Java library binding with JavaDocs for Xamarin.Android
Xamarin platform enables Android application development. Developer has option to create application with either Xamarin.Forms approach or Xamarin.Android. Besides which way you choose sometimes there is a need to use native libraries which are written in Java. There are many open source projects available on GitHub connected, especially connected with custom controls. Of course developer can rewrite them to C# but why? There is a another great solution to access them from Xamarin.Android.
This solution is called “Library binding” and enables binding between Java and C#. Developer does not have to rewrite the whole library code then. In this article I would like to present how to do such binding.
What do I need to start?
First of all we need to find native Android project on GitHub. I decided to create binding library for John Persano SuperToasts Library.
Download project from GitHub and open it in Android Studio
Once you download the project from GitHub, open it in Android Studio. Make sure that you have API’s and Build Tools actual. Project structure should look like below:
Change build variant to “release”
Before we build project, make sure that build variant is set to “release” like presented below:
Once project is built we can check “outputs” folder and look for “.aar” file:
Once we have Android Archive Library ready we can now generate JavaDocs documentation for it.
In Android Studio select “Tools” and click “Generate JavaDoc…”:
From opened window select “Module library”:
Specify “Output directory” and click “OK” button. JavaDocs files should be generated in specified folder:
Done! Now we are ready to create Xamarin.Android Binding Library.
Open Visual Studio and create Binding Library project
Once you open Visual Studio click “File” then “New project” and select “Bindings library” in Android section:
Type name of your the project and select path:
Once project is created it has structure like below:
You can see that there is folder called “Jars”. This is the place where we can place “.jar” and “.aar” files to be wrapped in bindings library.
Right click on “Jars” folder and select “Add files”. Choose “.aar” file we generated in Android Studio:
Now folder should containd “.aar” file:
We need to also check if “.aar” file has proper build action.
For “.aar” file it should be “LibraryProjectZip” and for “.jar” file it should be “EmbeddedJar”:
You can read more about build action types here.
Add JavaDocs to Binding Library
Now we want to add java doc so we can read documentation for code.
Create new folder called “JavaDocs”:
Now right click and this folder and select “Reveal in folder”. Copy all files from previous folder where we generated JavaDocs in Android Studio. Paste them in this folder.
Now in Visual Studio right click on the “JavaDocs” folder, select “Add” and then “Add files”. From the folder select only file with name “Index.html”:
Once you add “index.html” file make sure that it has proper “Build action”. It should be set to “JavaDocIndex”:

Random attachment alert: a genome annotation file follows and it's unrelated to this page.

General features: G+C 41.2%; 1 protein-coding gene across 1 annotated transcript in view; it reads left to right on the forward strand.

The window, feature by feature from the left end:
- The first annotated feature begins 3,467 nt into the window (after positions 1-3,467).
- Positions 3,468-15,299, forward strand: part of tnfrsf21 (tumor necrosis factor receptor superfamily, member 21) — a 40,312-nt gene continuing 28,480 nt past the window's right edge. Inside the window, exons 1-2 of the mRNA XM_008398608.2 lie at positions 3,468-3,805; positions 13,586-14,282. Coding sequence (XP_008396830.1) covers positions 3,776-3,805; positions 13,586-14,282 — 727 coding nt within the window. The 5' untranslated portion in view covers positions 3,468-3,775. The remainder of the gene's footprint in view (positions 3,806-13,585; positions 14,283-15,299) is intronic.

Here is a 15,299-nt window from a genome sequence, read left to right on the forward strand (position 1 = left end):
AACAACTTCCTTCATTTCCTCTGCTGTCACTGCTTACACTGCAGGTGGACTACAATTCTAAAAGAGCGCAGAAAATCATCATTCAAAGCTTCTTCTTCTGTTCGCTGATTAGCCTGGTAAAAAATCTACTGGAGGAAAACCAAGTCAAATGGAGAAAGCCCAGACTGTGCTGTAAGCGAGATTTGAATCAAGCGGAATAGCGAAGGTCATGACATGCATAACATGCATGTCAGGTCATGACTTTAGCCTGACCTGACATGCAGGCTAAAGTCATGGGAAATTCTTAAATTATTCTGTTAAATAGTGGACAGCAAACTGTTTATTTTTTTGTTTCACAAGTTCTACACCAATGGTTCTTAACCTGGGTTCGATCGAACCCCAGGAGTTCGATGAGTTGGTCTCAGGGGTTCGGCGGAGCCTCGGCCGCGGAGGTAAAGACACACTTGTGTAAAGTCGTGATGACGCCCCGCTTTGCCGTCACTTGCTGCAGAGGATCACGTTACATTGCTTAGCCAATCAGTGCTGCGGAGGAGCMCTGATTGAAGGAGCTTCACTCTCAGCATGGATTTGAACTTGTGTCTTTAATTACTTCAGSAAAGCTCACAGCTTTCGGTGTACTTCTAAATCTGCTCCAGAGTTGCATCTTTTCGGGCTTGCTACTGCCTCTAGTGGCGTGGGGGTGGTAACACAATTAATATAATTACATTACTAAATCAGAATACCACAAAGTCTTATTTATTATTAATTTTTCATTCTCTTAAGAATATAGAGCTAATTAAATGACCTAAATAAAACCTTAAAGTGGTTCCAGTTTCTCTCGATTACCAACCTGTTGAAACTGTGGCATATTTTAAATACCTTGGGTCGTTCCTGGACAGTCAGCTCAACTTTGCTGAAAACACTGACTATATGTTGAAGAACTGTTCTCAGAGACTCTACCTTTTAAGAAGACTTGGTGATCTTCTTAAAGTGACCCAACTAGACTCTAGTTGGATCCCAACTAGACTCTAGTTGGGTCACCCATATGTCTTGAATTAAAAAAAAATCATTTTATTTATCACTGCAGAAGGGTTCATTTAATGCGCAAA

As you can see there are some errors. It is because sometimes Java Binding Library do not now how to translate some code from Java to C#.
That is why Xamarin provides options to customize binding settings. You can read more about it here.
To fix problems open “Transformations” folder and then open “Metadata.xml” file:
Now edit file to look like below:
<?xml version="1.0" encoding="UTF-8"?> <metadata> <attr path="/api/package[@name='com.github.johnpersano.supertoasts.library']/class[@name='SuperActivityToast']/method[@name='getDismissTag']" name="visibility">protected</attr> <attr path="/api/package[@name='com.github.johnpersano.supertoasts.library']/class[@name='SuperActivityToast']/method[@name='getDismissToken']" name="visibility">protected</attr> </metadata>
What we did here is a small change connected with access modifier for “getDismissTag” and “getDismissToken” in C#. By default Binding Library mechanism is trying to set “public” modifier on these methods but they are protected in Java native code. This is how we can solve this problem.
Rebuild project and check generated files
Once you rebuild project, open “Bin/Debug” folder. There should be “.dll” file generated:
Create sample Xamarin.Android application project and add reference to generated binding library
Once we have our library generated we can test it in sample application.
Right click on “References” and select “and add generated library:
Now in “MainActivity.cs” add below fragment of code in “OnCreate” method:
SuperActivityToast.Create(this, new Style(), Style.TypeButton) .SetButtonText("UNDO") .SetText("Hello Super Toast!") .SetColor(PaletteUtils.GetSolidColor(PaletteUtils.MaterialBlue)) .Show();
Add proper using so “SuperActivityToast” class is visible.
Now we can check if JavaDocs are correctly generated. Move mouse cursor on “SetButtonText” method and see summary:
Launch the application and see result:
I hope that this article will help you to bind some great native libraries for Xamarin.Android apps. Of course you can use it with Xamarin.Froms apps too. Good luck!